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Towers plan on drawing board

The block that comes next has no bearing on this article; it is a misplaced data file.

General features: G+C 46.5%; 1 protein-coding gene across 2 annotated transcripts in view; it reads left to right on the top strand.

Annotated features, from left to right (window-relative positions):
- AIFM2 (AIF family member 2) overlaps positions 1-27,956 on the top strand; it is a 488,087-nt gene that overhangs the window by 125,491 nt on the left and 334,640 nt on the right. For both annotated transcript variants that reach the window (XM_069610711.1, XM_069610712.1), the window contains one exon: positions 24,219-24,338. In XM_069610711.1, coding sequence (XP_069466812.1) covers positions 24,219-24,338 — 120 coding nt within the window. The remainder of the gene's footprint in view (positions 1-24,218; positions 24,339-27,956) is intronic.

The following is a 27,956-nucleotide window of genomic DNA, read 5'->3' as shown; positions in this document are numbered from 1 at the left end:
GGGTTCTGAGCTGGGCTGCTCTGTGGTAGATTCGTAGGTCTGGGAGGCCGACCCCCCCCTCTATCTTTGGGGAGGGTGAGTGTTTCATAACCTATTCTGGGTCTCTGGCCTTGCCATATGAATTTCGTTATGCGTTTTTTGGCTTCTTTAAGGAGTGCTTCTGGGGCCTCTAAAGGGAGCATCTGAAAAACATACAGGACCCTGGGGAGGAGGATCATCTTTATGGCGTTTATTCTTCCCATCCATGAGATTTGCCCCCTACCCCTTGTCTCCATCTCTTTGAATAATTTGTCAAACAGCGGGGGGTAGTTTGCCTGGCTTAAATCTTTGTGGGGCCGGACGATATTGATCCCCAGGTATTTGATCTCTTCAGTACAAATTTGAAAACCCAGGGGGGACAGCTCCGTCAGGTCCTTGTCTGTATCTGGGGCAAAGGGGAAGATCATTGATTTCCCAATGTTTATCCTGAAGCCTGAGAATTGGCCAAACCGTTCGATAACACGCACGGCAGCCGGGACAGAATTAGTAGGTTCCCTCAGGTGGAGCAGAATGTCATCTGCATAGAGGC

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Voters may have a say in November on the latest proposal to transform downtown.By AARON SHAROCKMAN Published May 3, 2005CLEARWATER – The developers who want to buy City Hall have submitted plans for the site overlooking Clearwater Harbor, the first formal step toward a November referendum aimed at rejuvenating downtown.The plan includes transforming City Hall and the Calvary Baptist Church properties into a $250-million, mixed-use development, capped by what would become the city’s tallest towers. It would be the third attempt at gaining voter approval for a downtown redevelopment effort; the first two failed at the polls.The master plan, presented in response to a city request for ideas to redevelop the City Hall site, mirrors previously discussed concepts.The City Hall site would be leveled for 157 residential units in a 25-story tower along with 10,000 square feet for retail shops. Another 157-unit tower would be built on the current location of the Calvary Baptist sanctuary with another 10,000 square feet of retail, the plans show.The land encompassing the church’s current education building was not in the submittal, but developers have said they plan a third, smaller tower and a city-built parking garage.The developer, Opus South, already has a $15-million contract to purchase the Calvary properties, but the Tampa firm would also like to purchase City Hall, which now sits in between church-owned lots.Opus and city officials have discussed building a new 60,000-square-foot City Hall on the same property, but closer to Osceola Avenue. The Tampa company would then build the high-rise condominium on 1.7 acres nearer the water.Voters must approve the sale of most city-owned waterfront property, according to the city’s charter. That vote has been tentatively scheduled in November.But twice before, in 2000 and 2004, referendums involving downtown have failed.A city survey of 400 voters in March found mixed reaction to downtown redevelopment.In that survey, 64 percent of likely voters supported selling City Hall and replacing it with a mixed-use development that included better waterfront access. Nearly 75 percent of respondents would support the sale of City Hall as long as there was a public benefit in return.But 57 percent of likely city voters opposed buildings taller than 150 feet, while only 10 percent said they support taller buildings. In a separate question, 65 percent of respondents said they oppose 25-story buildings downtown.A final report accompanying the survey, issued by Goodwin Simon Strategic Research, said the results do not doom Opus’ twin, 25-story tower concept.“It is impossible to know the level of public support or opposition that might exist for a given project plan without asking about that exact plan, including its details,” the report said.A more detailed site plan, which was originally scheduled to be turned over to the city last month, is now scheduled to be completed this month. That delay will not affect the date of the possible referendum, city officials said.Opus officials said they are continuing to move forward.“We didn’t anticipate the process being as detailed as it turned out to be,” said Bill West, Opus South’s real estate manager, explaining the delay. “The Clearwater process has a lot more hoops than some of the other places that we’ve dealt with.”Opus South is part of national builder Opus, one of the largest design-build companies in the country. Opus South has projects worth $179-million now under development, including two high-rise condominiums in St. Petersburg, 400 Beach Drive and Parkshore Plaza.The City Hall project would be Opus’ first Clearwater project. Its former president, Gerald Rauenhorst, is the developer building the new Hyatt on Clearwater Beach.–Aaron Sharockman can be reached at 727 445-4160 or asharockman@sptimes.comSource: http://www.sptimes.com/2005/05/03/Northpinellas/Towers_plan_on_drawin.shtml
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